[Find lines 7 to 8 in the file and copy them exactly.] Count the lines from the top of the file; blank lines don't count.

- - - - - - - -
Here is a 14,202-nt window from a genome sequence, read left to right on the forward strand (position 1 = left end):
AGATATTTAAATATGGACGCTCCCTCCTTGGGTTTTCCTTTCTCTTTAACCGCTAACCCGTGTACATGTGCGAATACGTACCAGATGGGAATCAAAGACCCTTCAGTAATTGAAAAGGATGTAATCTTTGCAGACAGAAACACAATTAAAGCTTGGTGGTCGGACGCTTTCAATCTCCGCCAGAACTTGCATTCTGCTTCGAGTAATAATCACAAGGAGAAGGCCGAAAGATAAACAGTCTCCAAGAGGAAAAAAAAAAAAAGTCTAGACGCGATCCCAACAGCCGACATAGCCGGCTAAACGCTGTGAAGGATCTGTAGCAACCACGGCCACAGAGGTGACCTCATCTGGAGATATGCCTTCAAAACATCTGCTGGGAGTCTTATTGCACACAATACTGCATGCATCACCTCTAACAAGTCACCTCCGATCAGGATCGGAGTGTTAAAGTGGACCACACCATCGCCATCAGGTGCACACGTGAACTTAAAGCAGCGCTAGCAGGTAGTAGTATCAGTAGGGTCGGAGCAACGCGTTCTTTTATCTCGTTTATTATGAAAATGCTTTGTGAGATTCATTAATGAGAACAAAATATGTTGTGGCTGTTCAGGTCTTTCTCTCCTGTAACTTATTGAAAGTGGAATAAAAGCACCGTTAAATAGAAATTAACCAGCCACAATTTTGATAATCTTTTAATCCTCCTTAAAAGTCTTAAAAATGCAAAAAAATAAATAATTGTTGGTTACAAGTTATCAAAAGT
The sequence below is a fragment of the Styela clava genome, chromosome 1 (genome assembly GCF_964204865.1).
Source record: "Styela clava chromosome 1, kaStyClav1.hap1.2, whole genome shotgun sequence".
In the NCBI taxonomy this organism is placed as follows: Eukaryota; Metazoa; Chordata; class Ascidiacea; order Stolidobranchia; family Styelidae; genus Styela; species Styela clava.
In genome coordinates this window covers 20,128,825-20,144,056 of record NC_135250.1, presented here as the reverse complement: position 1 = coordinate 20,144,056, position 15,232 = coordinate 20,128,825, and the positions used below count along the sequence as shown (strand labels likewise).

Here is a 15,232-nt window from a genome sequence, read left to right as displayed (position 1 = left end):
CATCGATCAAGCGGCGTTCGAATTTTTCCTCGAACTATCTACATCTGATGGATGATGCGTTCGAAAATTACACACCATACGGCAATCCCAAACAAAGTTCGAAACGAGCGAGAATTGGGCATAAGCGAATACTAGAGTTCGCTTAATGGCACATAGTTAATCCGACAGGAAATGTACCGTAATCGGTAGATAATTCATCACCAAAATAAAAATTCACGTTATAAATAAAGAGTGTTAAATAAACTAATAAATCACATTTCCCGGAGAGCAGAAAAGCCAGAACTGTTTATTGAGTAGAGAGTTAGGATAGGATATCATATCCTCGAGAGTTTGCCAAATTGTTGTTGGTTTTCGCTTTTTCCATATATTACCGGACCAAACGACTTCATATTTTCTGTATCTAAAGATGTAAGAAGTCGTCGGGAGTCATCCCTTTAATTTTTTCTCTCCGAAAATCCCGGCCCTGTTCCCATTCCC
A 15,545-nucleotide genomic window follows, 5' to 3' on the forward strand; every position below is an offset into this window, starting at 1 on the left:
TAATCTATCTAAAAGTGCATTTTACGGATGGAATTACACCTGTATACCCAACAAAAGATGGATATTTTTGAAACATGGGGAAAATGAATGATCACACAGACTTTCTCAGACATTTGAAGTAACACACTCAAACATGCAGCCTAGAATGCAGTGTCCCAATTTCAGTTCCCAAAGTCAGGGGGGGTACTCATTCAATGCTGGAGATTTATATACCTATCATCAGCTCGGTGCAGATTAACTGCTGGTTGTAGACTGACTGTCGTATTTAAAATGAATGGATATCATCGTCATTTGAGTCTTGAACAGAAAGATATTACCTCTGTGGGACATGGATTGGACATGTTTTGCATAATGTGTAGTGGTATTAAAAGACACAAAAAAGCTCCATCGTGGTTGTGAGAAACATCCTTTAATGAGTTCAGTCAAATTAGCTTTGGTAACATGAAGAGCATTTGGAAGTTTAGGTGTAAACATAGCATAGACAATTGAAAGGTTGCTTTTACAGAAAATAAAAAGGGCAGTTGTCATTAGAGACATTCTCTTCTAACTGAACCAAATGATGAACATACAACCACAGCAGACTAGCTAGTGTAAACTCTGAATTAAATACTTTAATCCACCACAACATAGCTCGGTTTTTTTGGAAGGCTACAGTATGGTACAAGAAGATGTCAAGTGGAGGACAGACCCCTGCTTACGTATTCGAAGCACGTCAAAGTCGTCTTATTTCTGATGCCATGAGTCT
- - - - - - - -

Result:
Here is a 15,232-nt window from a genome sequence, read left to right as displayed (position 1 = left end):
CATCGATCAAGCGGCGTTCGAATTTTTCCTCGAACTATCTACATCTGATGGATGATGCGTTCGAAAATTACACACCATACGGCAATCCCAAACAAAGTTCGAAACGAGCGAGAATTGGGCATAAGCGAATACTAGAGTTCGCTTAATGGCACATAGTTAATCCGACAGGAAATGTACCGTAATCGGTAGATAATTCATCACCAAAATAAAAATTCACGTTATAAATAAAGAGTGTTAAATAAACTAATAAATCACATTTCCCGGAGAGCAGAAAAGCCAGAACTGTTTATTGAGTAGAGAGTTAGGATAGGATATCATATCCTCGAGAGTTTGCCAAATTGTTGTTGGTTTTCGCTTTTTCCATATATTACCGGACCAAACGACTTCATATTTTCTGTATCTAAAGATGTAAGAAGTCGTCGGGAGTCATCCCTTTAATTTTTTCTCTCCGAAAATCCCGGCCCTGTTCCCATTCCC